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Impeach Bush

EU Creates Independent Military Separate from NATO
NY Times
By JOHN TAGLIABUE
Published: December 12, 2003

BRUSSELS, Dec. 12 — The leaders of the 15-nation European Union approved a common security strategy on Friday that they said would enable Europe to "share in the responsibility for global security, and in building a better world."

The leaders, opening a two-day summit meeting to discuss a draft constitution for the union as it brings in 10 new members, most of them from Eastern Europe, also approved a plan for a joint military planning staff separate from NATO. The plan has aroused misgivings in Washington for fear that it would duplicate NATO institutions and damage trans-Atlantic cooperation on defense matters.

The military side of the plan was something less than some European nations, notably France and Germany, had envisioned. In the original plan, commissioned at the height of the trans-Atlantic bickering over the Iraq war, the force was to have had its own headquarters in Brussels, apart from NATO.

The French and Germans, under pressure from Prime Minister Tony Blair of Britain, revised the plan to accommodate American objections. The plan adopted today calls for a planning staff of perhaps 100 military and civilian officials, and for NATO and the European Union to station teams of officers at each other's headquarters.

Still, the measure, approved unanimously, represents the first time that Europe has formally framed its strategy for common defense and taken steps to back it up militarily.

The 14-page strategy paper, based on a draft by the chief European foreign affairs official, Javier Solana, emphasized that Europe did not seek to rupture the alliance with North America, affirming that "the trans-Atlantic relationship is irreplaceable."

In a departure from the security thinking of the Bush administration, the document stated that none of the current threats to peace — including terrorism, weapons of mass destruction, the collapse of government institutions and organized crime — were purely military, "nor can they be tackled by purely military means."

The document represented the culmination of many years effort by European nations to formulate a defense policy separate from NATO, which is dominated by the United States. The movement gained force after the Treaty of Maastricht, which took effect in 1993, mandating gradual progress from mere economic integration to common policies in defense and foreign affairs.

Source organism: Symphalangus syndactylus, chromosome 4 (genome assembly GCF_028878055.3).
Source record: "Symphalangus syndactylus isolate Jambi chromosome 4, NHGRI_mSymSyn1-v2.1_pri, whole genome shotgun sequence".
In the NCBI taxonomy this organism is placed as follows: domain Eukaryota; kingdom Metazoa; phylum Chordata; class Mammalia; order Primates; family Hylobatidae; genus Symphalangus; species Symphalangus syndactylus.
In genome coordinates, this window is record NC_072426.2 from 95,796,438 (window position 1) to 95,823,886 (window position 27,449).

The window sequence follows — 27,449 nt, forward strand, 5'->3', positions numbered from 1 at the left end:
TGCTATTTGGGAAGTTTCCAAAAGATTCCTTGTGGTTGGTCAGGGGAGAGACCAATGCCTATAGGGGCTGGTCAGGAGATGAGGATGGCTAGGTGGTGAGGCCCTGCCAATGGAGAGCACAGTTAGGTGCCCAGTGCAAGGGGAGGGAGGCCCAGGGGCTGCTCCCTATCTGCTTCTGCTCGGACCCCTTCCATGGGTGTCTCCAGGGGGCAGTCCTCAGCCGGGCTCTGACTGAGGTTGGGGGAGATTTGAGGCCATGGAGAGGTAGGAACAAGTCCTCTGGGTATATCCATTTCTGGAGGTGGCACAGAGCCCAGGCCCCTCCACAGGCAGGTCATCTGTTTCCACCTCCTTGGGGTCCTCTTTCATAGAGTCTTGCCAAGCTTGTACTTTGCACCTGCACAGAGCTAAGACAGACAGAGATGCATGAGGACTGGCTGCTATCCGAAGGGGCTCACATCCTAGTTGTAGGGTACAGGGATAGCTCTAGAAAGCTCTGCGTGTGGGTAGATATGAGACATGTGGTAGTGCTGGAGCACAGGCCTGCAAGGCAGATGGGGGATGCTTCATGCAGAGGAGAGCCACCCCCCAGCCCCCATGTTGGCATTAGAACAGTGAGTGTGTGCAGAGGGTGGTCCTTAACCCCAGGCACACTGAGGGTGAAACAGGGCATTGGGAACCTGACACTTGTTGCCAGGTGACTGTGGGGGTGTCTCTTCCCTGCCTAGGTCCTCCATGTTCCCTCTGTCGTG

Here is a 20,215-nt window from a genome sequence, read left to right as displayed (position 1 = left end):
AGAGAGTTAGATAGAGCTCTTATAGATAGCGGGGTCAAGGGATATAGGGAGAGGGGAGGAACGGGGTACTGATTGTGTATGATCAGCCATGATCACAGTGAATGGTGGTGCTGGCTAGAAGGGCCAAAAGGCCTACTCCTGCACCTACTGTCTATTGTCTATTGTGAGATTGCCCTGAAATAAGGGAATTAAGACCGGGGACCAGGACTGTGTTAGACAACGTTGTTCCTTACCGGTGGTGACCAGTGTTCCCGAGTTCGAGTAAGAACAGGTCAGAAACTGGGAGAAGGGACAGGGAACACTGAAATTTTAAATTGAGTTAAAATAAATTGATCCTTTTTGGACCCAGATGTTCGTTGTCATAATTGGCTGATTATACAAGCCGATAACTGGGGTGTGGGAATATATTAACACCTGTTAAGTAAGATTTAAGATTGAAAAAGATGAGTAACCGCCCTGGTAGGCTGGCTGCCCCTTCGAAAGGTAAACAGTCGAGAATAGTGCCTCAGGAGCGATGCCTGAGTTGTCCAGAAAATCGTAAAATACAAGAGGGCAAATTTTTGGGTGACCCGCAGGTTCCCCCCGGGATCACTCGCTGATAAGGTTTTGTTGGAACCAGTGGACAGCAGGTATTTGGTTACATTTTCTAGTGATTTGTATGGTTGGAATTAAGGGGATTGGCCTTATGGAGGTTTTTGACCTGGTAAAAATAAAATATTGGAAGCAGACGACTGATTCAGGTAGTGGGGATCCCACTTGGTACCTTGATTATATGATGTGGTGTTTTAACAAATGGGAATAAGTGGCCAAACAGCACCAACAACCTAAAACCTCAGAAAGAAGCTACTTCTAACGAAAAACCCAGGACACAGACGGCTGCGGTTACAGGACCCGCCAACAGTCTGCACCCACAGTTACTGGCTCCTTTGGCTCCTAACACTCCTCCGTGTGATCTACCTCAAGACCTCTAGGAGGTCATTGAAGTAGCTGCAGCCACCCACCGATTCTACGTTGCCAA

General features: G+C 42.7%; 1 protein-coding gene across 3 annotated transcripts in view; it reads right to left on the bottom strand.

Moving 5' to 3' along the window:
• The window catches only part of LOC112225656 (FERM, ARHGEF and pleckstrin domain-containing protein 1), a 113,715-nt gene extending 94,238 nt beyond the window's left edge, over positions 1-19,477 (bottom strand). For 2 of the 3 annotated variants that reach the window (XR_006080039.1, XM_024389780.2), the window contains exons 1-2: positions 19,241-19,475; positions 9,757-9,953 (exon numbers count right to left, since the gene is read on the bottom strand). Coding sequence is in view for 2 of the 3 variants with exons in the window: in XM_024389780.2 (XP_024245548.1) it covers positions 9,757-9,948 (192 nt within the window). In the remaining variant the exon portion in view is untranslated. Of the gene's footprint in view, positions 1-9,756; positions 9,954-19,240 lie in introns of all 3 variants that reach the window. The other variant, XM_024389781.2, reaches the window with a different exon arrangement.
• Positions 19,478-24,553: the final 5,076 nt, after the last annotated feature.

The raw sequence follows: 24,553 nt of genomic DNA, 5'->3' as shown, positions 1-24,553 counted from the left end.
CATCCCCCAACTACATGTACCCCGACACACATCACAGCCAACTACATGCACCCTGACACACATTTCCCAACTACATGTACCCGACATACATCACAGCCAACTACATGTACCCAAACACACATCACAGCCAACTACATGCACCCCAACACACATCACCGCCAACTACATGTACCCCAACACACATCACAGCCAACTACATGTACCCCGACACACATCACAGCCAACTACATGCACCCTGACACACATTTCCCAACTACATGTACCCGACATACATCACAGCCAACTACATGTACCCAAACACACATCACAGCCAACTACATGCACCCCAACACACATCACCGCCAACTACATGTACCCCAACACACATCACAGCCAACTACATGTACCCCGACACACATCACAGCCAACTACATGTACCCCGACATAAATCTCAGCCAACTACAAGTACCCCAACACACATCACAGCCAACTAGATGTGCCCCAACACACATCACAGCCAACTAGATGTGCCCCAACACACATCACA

The adoption of a common security strategy was preceded by weeks of intense diplomatic effort to lessen American resistance, particularly at meetings this month in Brussels with Secretary of State Colin L. Powell and Secretary of Defense Donald H. Rumsfeld. Both men had opposed the plan as an unnecessary duplication of NATO, which already pools European military resources under a single command.

President Jacques Chirac of France, a staunch proponent of an independent European defense policy, praised the moves as a "confirmation of European defense, an affirmation of its interests." But he was at pains to stress the integrity of NATO, saying the plan was in "perfect conformity with the demands of NATO."

The United States was angered earlier this year when four European Union nations — France, Germany, Belgium and Luxembourg — promoted the idea of a separate European military headquarters independent of NATO.

Several leaders said the group had discussed the United States decision to exclude countries opposed to the Iraqi war, including France, Germany and Russia, from contracts in Iraq, though it reached no consensus. Mr. Blair later defended the United States decision. "It is very important to emphasize that this is American money," he said, adding that it was "for the Americans to decide how they spend their money."

Mr. Chirac, emphasizing the need for "adhesion in the international community" in facing the challenges of Iraqi reconstruction, said the United States should ask whether such exclusions "go in the direction of indispensable unity, or of disunity." Yet he said he was prepared to meet James A. Baker III, the former secretary of state, who is visiting Europe next week to discuss debt relief for Iraq.

The leaders of the existing Europe Union nations also announced that Bulgaria and Romania would be allowed to join the organization by 2007, provided they meet the criteria for membership.

Copyright 2003 The New York Times Company

Commentary:
It's only a matter of time before the EU separates from NATO completely. How can France and Germany continue to follow insane leaders in the US and Britain? In time these leaders will be forced from office but the world will never be the same. France and Germany are hated by the US for proving Bush lied to them about an imminent threat from Iraq. Being wrong has cost the US prestige and the ability to lead. The EU will gradually become led by France and it's close ally, Germany. The ability of the US to control world foreign policy is winding down fast. All because Bush lied.